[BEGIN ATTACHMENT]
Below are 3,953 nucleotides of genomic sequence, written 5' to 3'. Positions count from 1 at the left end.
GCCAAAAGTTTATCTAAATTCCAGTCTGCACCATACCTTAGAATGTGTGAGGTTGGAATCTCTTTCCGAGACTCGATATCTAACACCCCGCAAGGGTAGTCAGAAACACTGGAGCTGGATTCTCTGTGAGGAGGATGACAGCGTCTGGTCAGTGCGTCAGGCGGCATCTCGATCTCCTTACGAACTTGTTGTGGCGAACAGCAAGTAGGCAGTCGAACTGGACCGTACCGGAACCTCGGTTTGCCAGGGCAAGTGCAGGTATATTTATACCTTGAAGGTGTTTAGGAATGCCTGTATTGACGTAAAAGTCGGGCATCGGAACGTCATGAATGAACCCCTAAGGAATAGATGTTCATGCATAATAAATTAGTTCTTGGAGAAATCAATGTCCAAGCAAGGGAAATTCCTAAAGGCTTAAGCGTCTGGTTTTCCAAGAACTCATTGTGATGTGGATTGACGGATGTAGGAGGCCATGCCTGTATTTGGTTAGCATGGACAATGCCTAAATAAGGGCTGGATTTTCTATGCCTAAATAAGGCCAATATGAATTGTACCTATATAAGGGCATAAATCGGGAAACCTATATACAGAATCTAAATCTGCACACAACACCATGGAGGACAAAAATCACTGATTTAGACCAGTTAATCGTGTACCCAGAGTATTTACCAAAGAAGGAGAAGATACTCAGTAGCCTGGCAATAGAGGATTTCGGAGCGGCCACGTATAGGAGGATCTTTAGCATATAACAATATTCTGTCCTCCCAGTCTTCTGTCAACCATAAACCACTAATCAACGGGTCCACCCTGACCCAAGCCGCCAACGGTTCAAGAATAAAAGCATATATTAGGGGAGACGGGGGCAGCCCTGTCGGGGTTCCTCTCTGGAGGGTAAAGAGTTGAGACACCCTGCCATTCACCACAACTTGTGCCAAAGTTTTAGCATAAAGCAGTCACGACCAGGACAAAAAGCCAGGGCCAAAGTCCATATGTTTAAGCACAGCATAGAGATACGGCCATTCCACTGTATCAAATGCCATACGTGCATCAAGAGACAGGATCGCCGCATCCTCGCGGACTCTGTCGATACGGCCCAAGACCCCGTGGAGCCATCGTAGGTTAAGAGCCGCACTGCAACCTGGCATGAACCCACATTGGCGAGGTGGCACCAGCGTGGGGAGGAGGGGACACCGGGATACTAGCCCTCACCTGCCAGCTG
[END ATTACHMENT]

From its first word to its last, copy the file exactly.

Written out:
Below are 3,953 nucleotides of genomic sequence, written 5' to 3'. Positions count from 1 at the left end.
GCCAAAAGTTTATCTAAATTCCAGTCTGCACCATACCTTAGAATGTGTGAGGTTGGAATCTCTTTCCGAGACTCGATATCTAACACCCCGCAAGGGTAGTCAGAAACACTGGAGCTGGATTCTCTGTGAGGAGGATGACAGCGTCTGGTCAGTGCGTCAGGCGGCATCTCGATCTCCTTACGAACTTGTTGTGGCGAACAGCAAGTAGGCAGTCGAACTGGACCGTACCGGAACCTCGGTTTGCCAGGGCAAGTGCAGGTATATTTATACCTTGAAGGTGTTTAGGAATGCCTGTATTGACGTAAAAGTCGGGCATCGGAACGTCATGAATGAACCCCTAAGGAATAGATGTTCATGCATAATAAATTAGTTCTTGGAGAAATCAATGTCCAAGCAAGGGAAATTCCTAAAGGCTTAAGCGTCTGGTTTTCCAAGAACTCATTGTGATGTGGATTGACGGATGTAGGAGGCCATGCCTGTATTTGGTTAGCATGGACAATGCCTAAATAAGGGCTGGATTTTCTATGCCTAAATAAGGCCAATATGAATTGTACCTATATAAGGGCATAAATCGGGAAACCTATATACAGAATCTAAATCTGCACACAACACCATGGAGGACAAAAATCACTGATTTAGACCAGTTAATCGTGTACCCAGAGTATTTACCAAAGAAGGAGAAGATACTCAGTAGCCTGGCAATAGAGGATTTCGGAGCGGCCACGTATAGGAGGATCTTTAGCATATAACAATATTCTGTCCTCCCAGTCTTCTGTCAACCATAAACCACTAATCAACGGGTCCACCCTGACCCAAGCCGCCAACGGTTCAAGAATAAAAGCATATATTAGGGGAGACGGGGGCAGCCCTGTCGGGGTTCCTCTCTGGAGGGTAAAGAGTTGAGACACCCTGCCATTCACCACAACTTGTGCCAAAGTTTTAGCATAAAGCAGTCACGACCAGGACAAAAAGCCAGGGCCAAAGTCCATATGTTTAAGCACAGCATAGAGATACGGCCATTCCACTGTATCAAATGCCATACGTGCATCAAGAGACAGGATCGCCGCATCCTCGCGGACTCTGTCGATACGGCCCAAGACCCCGTGGAGCCATCGTAGGTTAAGAGCCGCACTGCAACCTGGCATGAACCCACATTGGCGAGGTGGCACCAGCGTGGGGAGGAGGGGACACCGGGATACTAGCCCTCACCTGCCAGCTG